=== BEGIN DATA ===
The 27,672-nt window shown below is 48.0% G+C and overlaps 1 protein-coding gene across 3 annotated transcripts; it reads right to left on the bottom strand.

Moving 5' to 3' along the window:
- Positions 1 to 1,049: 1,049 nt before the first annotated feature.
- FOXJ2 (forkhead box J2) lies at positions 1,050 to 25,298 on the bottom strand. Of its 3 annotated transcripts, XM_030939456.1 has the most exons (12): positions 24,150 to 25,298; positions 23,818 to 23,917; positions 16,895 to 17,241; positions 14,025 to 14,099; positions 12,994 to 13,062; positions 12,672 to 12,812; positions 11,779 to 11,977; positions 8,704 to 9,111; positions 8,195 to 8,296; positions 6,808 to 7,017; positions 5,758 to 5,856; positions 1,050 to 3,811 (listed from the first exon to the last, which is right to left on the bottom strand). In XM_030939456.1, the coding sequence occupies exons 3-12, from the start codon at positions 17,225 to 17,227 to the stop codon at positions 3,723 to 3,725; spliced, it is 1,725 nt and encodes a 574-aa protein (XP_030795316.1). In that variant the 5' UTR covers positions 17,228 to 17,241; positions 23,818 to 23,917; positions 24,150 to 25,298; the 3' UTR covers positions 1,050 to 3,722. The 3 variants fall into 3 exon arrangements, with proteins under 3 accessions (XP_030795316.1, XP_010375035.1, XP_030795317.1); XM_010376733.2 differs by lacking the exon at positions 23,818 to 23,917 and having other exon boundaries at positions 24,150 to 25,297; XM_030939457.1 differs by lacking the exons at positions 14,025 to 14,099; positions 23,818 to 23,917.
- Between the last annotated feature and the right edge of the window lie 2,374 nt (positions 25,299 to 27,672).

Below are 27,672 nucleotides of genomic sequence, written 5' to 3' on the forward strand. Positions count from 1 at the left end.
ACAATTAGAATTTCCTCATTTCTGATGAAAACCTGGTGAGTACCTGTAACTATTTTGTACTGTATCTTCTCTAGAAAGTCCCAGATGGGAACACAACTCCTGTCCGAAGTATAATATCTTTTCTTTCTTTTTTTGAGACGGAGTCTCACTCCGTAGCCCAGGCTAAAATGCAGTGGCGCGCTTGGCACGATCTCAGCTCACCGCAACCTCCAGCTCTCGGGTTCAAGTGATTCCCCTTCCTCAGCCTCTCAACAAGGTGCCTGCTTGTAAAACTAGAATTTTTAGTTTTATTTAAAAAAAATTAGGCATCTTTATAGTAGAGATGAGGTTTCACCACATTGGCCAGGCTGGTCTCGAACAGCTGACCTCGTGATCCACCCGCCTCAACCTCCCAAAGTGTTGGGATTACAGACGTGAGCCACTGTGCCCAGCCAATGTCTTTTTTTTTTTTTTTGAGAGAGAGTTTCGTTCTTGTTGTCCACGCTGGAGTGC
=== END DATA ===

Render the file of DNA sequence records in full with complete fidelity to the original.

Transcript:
The 27,672-nt window shown below is 48.0% G+C and overlaps 1 protein-coding gene across 3 annotated transcripts; it reads right to left on the bottom strand.

Moving 5' to 3' along the window:
- Positions 1 to 1,049: 1,049 nt before the first annotated feature.
- FOXJ2 (forkhead box J2) lies at positions 1,050 to 25,298 on the bottom strand. Of its 3 annotated transcripts, XM_030939456.1 has the most exons (12): positions 24,150 to 25,298; positions 23,818 to 23,917; positions 16,895 to 17,241; positions 14,025 to 14,099; positions 12,994 to 13,062; positions 12,672 to 12,812; positions 11,779 to 11,977; positions 8,704 to 9,111; positions 8,195 to 8,296; positions 6,808 to 7,017; positions 5,758 to 5,856; positions 1,050 to 3,811 (listed from the first exon to the last, which is right to left on the bottom strand). In XM_030939456.1, the coding sequence occupies exons 3-12, from the start codon at positions 17,225 to 17,227 to the stop codon at positions 3,723 to 3,725; spliced, it is 1,725 nt and encodes a 574-aa protein (XP_030795316.1). In that variant the 5' UTR covers positions 17,228 to 17,241; positions 23,818 to 23,917; positions 24,150 to 25,298; the 3' UTR covers positions 1,050 to 3,722. The 3 variants fall into 3 exon arrangements, with proteins under 3 accessions (XP_030795316.1, XP_010375035.1, XP_030795317.1); XM_010376733.2 differs by lacking the exon at positions 23,818 to 23,917 and having other exon boundaries at positions 24,150 to 25,297; XM_030939457.1 differs by lacking the exons at positions 14,025 to 14,099; positions 23,818 to 23,917.
- Between the last annotated feature and the right edge of the window lie 2,374 nt (positions 25,299 to 27,672).

Below are 27,672 nucleotides of genomic sequence, written 5' to 3' on the forward strand. Positions count from 1 at the left end.
ACAATTAGAATTTCCTCATTTCTGATGAAAACCTGGTGAGTACCTGTAACTATTTTGTACTGTATCTTCTCTAGAAAGTCCCAGATGGGAACACAACTCCTGTCCGAAGTATAATATCTTTTCTTTCTTTTTTTGAGACGGAGTCTCACTCCGTAGCCCAGGCTAAAATGCAGTGGCGCGCTTGGCACGATCTCAGCTCACCGCAACCTCCAGCTCTCGGGTTCAAGTGATTCCCCTTCCTCAGCCTCTCAACAAGGTGCCTGCTTGTAAAACTAGAATTTTTAGTTTTATTTAAAAAAAATTAGGCATCTTTATAGTAGAGATGAGGTTTCACCACATTGGCCAGGCTGGTCTCGAACAGCTGACCTCGTGATCCACCCGCCTCAACCTCCCAAAGTGTTGGGATTACAGACGTGAGCCACTGTGCCCAGCCAATGTCTTTTTTTTTTTTTTTGAGAGAGAGTTTCGTTCTTGTTGTCCACGCTGGAGTGC